Magazine Article | December 7, 2010

The Positive Impact Of Outsourcing On Economic Value, Cost Reduction, And Capital Outlay

Source: Life Science Leader

By Ross Bjella, president, Mark Wiesman, COO and Dan Dietz, VP of fonanace, DDN

According to Karl Pichler, an associate at Stern Stewart — the company that conceptualized and trademarked the term economic value added (EVA) — looking at outsourcing simply as a technique to reduce capital costs is too narrow a view. “Outsourcing is a key strategic component in capital management,” said Pichler. “Not so much to avoid the capital charge, but more to make capital variable and to reduce overall operating costs and capital costs.”

In the field of corporate finance, economic value (EV) is a way to measure management’s ability to create value for stakeholders. Economic value is defined as company’s net operating profit after taxes minus a capital charge for the investment on capital employed in the business. Economic value is positively impacted by outsourcing’s avoidance of capital deployment. By outsourcing, EV is boosted by taking capital assets off the books.

Whether your financial metric is EV, ROI, or internal rate of return (IRR), the strategic use of outsource partners can improve the financial health of your company.

Cost Reduction Achieved through Shared Services
As life science executives contemplate outsourcing options, strong consideration should be given to the savings achieved through shared services. In the shared services outsource model, multiple companies within the same industry are able to further increase efficiencies and reduce costs by using third-party providers, also referred to as shared-use distribution providers. To achieve optimum benefit from 3PL shared services, it is important to utilize an industry-specific provider. The warehousing, tracking, and distribution of drugs, biotechnology products, and hazardous materials requires FDA- and Drug Enforcement Administration (DEA)-level compliance such as high-level security and the use of pharmaceutical grade warehouses.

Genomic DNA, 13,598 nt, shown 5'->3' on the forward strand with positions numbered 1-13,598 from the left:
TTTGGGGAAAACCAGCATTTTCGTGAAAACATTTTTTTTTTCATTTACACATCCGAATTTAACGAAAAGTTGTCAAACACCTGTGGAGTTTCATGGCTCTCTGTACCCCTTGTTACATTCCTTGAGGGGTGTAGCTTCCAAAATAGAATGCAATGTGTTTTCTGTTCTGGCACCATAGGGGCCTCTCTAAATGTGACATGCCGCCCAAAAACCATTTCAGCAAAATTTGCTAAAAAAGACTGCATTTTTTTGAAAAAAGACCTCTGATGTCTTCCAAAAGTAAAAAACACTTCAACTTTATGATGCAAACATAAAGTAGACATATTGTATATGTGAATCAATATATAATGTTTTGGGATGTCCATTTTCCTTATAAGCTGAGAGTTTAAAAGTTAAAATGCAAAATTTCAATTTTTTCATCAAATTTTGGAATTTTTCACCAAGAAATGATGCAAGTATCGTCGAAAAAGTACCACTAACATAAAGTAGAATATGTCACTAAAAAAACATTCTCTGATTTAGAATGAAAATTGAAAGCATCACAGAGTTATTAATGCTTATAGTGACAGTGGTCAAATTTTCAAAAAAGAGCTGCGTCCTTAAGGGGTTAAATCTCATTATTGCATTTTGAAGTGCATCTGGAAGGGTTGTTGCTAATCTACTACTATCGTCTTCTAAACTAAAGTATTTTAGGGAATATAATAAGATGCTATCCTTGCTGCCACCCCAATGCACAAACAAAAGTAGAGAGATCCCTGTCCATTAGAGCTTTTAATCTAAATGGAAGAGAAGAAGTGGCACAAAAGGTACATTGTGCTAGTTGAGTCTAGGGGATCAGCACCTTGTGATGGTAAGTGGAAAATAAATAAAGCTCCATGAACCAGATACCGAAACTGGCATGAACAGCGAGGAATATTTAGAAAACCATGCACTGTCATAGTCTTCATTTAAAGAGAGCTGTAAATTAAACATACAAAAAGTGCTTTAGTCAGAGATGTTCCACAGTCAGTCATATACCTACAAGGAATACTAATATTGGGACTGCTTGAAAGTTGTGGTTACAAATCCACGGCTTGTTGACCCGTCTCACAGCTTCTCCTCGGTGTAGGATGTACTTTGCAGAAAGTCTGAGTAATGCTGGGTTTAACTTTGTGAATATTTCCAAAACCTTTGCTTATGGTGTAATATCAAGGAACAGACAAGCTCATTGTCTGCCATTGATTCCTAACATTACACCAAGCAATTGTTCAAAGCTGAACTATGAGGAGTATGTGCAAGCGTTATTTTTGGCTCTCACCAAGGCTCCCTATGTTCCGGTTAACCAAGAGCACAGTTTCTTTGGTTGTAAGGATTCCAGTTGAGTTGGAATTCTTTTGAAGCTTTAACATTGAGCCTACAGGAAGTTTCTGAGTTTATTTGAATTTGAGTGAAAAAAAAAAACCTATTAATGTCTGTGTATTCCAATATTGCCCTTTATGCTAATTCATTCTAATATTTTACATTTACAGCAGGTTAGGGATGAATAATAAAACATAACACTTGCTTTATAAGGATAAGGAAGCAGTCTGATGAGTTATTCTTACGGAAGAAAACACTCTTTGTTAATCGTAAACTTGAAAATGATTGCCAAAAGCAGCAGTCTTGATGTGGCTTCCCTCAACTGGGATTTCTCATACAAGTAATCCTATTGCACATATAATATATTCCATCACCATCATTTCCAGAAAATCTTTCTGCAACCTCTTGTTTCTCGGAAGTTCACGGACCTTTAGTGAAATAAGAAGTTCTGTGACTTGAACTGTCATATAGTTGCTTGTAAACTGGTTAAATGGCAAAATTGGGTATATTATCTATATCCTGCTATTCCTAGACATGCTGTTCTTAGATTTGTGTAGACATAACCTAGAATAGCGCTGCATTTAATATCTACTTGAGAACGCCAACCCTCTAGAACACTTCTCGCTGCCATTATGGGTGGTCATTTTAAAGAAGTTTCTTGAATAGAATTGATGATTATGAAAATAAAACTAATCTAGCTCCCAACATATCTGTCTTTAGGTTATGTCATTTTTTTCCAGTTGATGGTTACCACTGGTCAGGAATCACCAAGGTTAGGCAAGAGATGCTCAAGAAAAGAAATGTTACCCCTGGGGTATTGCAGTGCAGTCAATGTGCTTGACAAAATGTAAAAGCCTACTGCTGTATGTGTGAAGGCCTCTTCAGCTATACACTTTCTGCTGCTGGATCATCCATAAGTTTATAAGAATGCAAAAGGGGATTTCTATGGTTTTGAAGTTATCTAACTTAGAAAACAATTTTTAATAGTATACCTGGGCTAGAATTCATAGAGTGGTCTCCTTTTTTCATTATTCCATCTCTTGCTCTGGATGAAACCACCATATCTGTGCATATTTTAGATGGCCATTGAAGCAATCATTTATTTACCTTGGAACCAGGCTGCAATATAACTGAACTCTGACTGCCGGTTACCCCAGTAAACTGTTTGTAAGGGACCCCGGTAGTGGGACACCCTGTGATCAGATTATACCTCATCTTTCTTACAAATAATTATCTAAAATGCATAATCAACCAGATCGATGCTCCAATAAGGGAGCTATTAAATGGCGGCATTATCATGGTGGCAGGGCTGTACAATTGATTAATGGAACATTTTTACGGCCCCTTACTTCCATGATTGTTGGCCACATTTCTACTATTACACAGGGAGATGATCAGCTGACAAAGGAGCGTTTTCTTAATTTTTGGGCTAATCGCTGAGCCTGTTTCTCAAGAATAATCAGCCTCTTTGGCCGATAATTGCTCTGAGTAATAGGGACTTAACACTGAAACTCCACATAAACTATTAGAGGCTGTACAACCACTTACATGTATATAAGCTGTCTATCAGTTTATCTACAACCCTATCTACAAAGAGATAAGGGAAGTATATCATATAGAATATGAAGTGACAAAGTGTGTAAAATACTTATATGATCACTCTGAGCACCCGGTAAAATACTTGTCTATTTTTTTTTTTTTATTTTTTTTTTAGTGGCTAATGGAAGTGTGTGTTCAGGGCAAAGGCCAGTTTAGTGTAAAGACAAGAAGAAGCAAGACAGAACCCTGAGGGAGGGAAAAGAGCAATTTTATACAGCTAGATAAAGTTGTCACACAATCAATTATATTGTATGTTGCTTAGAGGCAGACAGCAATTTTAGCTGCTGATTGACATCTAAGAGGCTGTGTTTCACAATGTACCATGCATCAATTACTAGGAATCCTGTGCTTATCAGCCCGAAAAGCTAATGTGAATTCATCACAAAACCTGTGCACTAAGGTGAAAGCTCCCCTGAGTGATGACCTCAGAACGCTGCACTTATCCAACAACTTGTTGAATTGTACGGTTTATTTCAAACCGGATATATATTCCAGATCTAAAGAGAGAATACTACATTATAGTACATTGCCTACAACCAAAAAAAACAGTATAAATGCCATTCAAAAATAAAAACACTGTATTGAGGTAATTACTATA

Perhaps the most regulated of all industries, the life sciences industry presents one of the most demanding distribution and supply chain management challenges. Regulatory requirements, the need for lot control, and quality assurance require 3PLs servicing the life sciences market to create and maintain best practice levels of accuracy, productivity, and efficiency.

By sharing space in an FDA/DEA-compliant 3PL facility and by outsourcing related IT services and systems — such as warehouse management systems, contract management, order to cash, and accounts receivable — 3PLs are able to spread costs across multiple client manufacturers. As a result, the overhead required for each client is lower, and start-up risks for new products are minimized.

Capital Outlay
Internal business units fight a continuous battle for the resources necessary to keep pace with changing technology and business standards set by customers and regulatory agencies. Often, internal groups don’t receive authorization for needed capital investments until after a regulatory observation has been made or a customer complaint received.

Outsource companies are required to look at the changing healthcare landscape and invest proactively in best practice as a means of remaining competitive. They are quick to adapt to changing market demands and regulation and are able to spread required investments across multiple client companies. This aggregation eliminates the redundancy and expense of each company building a unique solution and ultimately removes cost for the entire channel; companies may look to outsourcers as a way to maintain a competitive base without maintaining expensive infrastructure.